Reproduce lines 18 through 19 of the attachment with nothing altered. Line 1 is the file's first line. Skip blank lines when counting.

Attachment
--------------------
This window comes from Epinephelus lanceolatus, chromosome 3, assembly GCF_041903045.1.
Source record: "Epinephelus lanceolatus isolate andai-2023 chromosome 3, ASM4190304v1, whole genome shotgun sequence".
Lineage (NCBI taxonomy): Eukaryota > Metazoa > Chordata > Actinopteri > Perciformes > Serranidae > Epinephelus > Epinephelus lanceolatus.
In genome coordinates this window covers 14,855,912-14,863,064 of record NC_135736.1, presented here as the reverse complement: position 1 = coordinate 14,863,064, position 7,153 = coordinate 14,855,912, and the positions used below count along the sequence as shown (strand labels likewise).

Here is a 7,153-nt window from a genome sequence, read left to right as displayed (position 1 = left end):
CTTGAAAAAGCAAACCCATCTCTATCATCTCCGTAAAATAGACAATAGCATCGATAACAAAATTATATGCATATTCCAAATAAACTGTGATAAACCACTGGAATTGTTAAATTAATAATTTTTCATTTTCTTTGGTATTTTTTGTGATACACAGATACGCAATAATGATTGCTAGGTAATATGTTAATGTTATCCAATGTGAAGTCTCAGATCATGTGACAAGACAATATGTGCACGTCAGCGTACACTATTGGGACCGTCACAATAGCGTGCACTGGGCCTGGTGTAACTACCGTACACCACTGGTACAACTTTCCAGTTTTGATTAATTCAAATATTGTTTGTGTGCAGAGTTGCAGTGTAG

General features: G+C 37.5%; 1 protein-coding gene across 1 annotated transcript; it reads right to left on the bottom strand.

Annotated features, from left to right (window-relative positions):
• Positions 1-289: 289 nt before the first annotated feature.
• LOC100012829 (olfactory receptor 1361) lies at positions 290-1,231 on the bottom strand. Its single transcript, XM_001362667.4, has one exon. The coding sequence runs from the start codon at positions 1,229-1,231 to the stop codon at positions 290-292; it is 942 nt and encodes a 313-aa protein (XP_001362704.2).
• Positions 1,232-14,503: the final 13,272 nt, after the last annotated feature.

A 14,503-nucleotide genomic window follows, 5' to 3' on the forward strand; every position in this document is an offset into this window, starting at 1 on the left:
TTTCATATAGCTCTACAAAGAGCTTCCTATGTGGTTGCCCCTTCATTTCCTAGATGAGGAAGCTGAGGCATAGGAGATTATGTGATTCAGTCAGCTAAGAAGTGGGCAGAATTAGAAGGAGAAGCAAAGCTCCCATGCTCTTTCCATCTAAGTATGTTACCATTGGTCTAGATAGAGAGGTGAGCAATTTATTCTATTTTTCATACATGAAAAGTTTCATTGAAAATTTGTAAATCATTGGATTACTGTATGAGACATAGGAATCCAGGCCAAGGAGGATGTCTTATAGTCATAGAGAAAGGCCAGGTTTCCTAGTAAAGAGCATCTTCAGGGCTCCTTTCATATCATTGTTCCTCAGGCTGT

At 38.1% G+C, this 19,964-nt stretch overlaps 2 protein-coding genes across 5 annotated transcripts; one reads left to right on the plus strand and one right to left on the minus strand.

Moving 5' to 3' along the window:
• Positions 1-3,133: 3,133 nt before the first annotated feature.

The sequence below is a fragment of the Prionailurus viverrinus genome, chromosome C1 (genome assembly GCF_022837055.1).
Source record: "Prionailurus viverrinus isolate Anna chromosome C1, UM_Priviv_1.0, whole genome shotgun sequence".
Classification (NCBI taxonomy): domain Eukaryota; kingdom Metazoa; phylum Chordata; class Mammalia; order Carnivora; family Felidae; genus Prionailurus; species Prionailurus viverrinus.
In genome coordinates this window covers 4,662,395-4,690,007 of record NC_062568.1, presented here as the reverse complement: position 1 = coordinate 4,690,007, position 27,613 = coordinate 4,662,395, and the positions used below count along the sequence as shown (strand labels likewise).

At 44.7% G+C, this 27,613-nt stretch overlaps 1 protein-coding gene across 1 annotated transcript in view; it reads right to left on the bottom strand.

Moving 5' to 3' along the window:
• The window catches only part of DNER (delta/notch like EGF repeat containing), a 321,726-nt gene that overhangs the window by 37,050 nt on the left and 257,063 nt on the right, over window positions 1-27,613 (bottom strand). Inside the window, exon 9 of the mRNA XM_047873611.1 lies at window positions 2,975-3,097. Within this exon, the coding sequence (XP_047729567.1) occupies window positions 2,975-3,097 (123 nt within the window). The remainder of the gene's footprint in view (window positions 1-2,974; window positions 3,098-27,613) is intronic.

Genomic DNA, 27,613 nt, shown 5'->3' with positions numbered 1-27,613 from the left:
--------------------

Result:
Source record: "Prionailurus viverrinus isolate Anna chromosome C1, UM_Priviv_1.0, whole genome shotgun sequence".
Classification (NCBI taxonomy): domain Eukaryota; kingdom Metazoa; phylum Chordata; class Mammalia; order Carnivora; family Felidae; genus Prionailurus; species Prionailurus viverrinus.